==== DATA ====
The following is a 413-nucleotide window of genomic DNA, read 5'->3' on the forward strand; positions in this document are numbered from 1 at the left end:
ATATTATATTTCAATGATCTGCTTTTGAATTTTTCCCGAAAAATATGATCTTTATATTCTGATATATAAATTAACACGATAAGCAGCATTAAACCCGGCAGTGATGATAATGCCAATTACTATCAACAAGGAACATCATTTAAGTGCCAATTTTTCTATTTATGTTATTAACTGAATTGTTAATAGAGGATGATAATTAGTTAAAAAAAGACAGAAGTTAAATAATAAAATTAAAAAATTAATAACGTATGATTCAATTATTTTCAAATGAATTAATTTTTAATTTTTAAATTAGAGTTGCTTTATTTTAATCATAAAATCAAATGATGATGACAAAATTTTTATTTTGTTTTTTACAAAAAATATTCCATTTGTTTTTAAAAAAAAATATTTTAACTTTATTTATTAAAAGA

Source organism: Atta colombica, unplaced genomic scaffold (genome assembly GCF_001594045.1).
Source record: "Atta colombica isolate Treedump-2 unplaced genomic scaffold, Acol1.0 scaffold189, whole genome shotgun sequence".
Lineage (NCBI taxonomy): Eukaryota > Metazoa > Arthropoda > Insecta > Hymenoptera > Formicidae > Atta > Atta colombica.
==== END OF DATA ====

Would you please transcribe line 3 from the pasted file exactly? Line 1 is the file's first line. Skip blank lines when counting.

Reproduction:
Source organism: Atta colombica, unplaced genomic scaffold (genome assembly GCF_001594045.1).